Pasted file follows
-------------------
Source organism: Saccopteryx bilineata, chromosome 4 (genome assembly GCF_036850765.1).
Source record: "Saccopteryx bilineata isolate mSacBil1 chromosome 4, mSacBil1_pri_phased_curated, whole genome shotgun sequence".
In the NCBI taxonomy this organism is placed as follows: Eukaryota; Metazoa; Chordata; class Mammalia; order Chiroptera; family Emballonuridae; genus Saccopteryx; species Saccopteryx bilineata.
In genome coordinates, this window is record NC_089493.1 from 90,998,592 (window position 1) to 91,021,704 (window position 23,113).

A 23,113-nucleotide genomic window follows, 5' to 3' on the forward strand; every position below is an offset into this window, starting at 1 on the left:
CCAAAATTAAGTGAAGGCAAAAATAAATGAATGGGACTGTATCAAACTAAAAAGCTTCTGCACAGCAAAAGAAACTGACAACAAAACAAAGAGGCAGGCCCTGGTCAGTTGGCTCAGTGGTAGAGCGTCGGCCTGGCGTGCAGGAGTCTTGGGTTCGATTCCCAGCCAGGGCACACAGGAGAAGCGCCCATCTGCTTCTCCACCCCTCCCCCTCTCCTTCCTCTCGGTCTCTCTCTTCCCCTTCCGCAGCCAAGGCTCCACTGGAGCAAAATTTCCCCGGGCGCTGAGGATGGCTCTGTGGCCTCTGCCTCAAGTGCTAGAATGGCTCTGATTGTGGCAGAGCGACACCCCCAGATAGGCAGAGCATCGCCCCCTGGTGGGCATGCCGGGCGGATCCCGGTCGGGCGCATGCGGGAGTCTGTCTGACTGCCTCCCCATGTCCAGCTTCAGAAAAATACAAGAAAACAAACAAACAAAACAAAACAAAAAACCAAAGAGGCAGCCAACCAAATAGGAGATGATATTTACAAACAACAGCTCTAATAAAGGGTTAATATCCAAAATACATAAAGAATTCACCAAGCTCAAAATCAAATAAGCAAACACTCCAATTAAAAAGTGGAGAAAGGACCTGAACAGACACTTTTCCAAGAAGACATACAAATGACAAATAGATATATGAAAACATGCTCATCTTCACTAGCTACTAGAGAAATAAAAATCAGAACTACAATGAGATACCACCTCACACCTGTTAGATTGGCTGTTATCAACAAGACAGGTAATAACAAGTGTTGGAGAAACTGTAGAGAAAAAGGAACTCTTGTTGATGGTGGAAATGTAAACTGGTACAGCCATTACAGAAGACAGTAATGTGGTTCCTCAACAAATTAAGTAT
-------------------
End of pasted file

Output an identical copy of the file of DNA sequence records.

Source organism: Saccopteryx bilineata, chromosome 4 (genome assembly GCF_036850765.1).
Source record: "Saccopteryx bilineata isolate mSacBil1 chromosome 4, mSacBil1_pri_phased_curated, whole genome shotgun sequence".
In the NCBI taxonomy this organism is placed as follows: Eukaryota; Metazoa; Chordata; class Mammalia; order Chiroptera; family Emballonuridae; genus Saccopteryx; species Saccopteryx bilineata.
In genome coordinates, this window is record NC_089493.1 from 90,998,592 (window position 1) to 91,021,704 (window position 23,113).

A 23,113-nucleotide genomic window follows, 5' to 3' on the forward strand; every position below is an offset into this window, starting at 1 on the left:
CCAAAATTAAGTGAAGGCAAAAATAAATGAATGGGACTGTATCAAACTAAAAAGCTTCTGCACAGCAAAAGAAACTGACAACAAAACAAAGAGGCAGGCCCTGGTCAGTTGGCTCAGTGGTAGAGCGTCGGCCTGGCGTGCAGGAGTCTTGGGTTCGATTCCCAGCCAGGGCACACAGGAGAAGCGCCCATCTGCTTCTCCACCCCTCCCCCTCTCCTTCCTCTCGGTCTCTCTCTTCCCCTTCCGCAGCCAAGGCTCCACTGGAGCAAAATTTCCCCGGGCGCTGAGGATGGCTCTGTGGCCTCTGCCTCAAGTGCTAGAATGGCTCTGATTGTGGCAGAGCGACACCCCCAGATAGGCAGAGCATCGCCCCCTGGTGGGCATGCCGGGCGGATCCCGGTCGGGCGCATGCGGGAGTCTGTCTGACTGCCTCCCCATGTCCAGCTTCAGAAAAATACAAGAAAACAAACAAACAAAACAAAACAAAAAACCAAAGAGGCAGCCAACCAAATAGGAGATGATATTTACAAACAACAGCTCTAATAAAGGGTTAATATCCAAAATACATAAAGAATTCACCAAGCTCAAAATCAAATAAGCAAACACTCCAATTAAAAAGTGGAGAAAGGACCTGAACAGACACTTTTCCAAGAAGACATACAAATGACAAATAGATATATGAAAACATGCTCATCTTCACTAGCTACTAGAGAAATAAAAATCAGAACTACAATGAGATACCACCTCACACCTGTTAGATTGGCTGTTATCAACAAGACAGGTAATAACAAGTGTTGGAGAAACTGTAGAGAAAAAGGAACTCTTGTTGATGGTGGAAATGTAAACTGGTACAGCCATTACAGAAGACAGTAATGTGGTTCCTCAACAAATTAAGTAT